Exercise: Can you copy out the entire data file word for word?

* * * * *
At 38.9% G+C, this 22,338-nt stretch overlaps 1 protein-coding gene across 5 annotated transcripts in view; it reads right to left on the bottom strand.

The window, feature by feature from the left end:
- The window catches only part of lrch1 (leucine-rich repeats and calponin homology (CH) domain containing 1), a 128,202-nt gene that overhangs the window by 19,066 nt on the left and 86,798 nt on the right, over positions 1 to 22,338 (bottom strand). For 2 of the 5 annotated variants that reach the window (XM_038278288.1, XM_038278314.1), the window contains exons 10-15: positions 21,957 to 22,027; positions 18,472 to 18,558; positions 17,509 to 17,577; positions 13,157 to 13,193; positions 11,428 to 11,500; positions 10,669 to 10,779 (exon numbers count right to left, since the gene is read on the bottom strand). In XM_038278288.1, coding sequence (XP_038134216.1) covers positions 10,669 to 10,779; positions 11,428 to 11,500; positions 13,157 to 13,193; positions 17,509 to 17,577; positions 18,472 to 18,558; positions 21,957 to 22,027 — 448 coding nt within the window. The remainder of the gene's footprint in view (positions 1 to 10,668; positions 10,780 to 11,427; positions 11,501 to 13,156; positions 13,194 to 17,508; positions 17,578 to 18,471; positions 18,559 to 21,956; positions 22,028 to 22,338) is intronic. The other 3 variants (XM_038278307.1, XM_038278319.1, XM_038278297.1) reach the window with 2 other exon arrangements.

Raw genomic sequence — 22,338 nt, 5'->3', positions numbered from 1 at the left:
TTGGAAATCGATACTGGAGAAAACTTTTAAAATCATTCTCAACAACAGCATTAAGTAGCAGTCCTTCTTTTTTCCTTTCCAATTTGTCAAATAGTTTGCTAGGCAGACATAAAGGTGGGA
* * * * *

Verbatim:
At 38.9% G+C, this 22,338-nt stretch overlaps 1 protein-coding gene across 5 annotated transcripts in view; it reads right to left on the bottom strand.

The window, feature by feature from the left end:
- The window catches only part of lrch1 (leucine-rich repeats and calponin homology (CH) domain containing 1), a 128,202-nt gene that overhangs the window by 19,066 nt on the left and 86,798 nt on the right, over positions 1 to 22,338 (bottom strand). For 2 of the 5 annotated variants that reach the window (XM_038278288.1, XM_038278314.1), the window contains exons 10-15: positions 21,957 to 22,027; positions 18,472 to 18,558; positions 17,509 to 17,577; positions 13,157 to 13,193; positions 11,428 to 11,500; positions 10,669 to 10,779 (exon numbers count right to left, since the gene is read on the bottom strand). In XM_038278288.1, coding sequence (XP_038134216.1) covers positions 10,669 to 10,779; positions 11,428 to 11,500; positions 13,157 to 13,193; positions 17,509 to 17,577; positions 18,472 to 18,558; positions 21,957 to 22,027 — 448 coding nt within the window. The remainder of the gene's footprint in view (positions 1 to 10,668; positions 10,780 to 11,427; positions 11,501 to 13,156; positions 13,194 to 17,508; positions 17,578 to 18,471; positions 18,559 to 21,956; positions 22,028 to 22,338) is intronic. The other 3 variants (XM_038278307.1, XM_038278319.1, XM_038278297.1) reach the window with 2 other exon arrangements.

Raw genomic sequence — 22,338 nt, 5'->3', positions numbered from 1 at the left:
TTGGAAATCGATACTGGAGAAAACTTTTAAAATCATTCTCAACAACAGCATTAAGTAGCAGTCCTTCTTTTTTCCTTTCCAATTTGTCAAATAGTTTGCTAGGCAGACATAAAGGTGGGA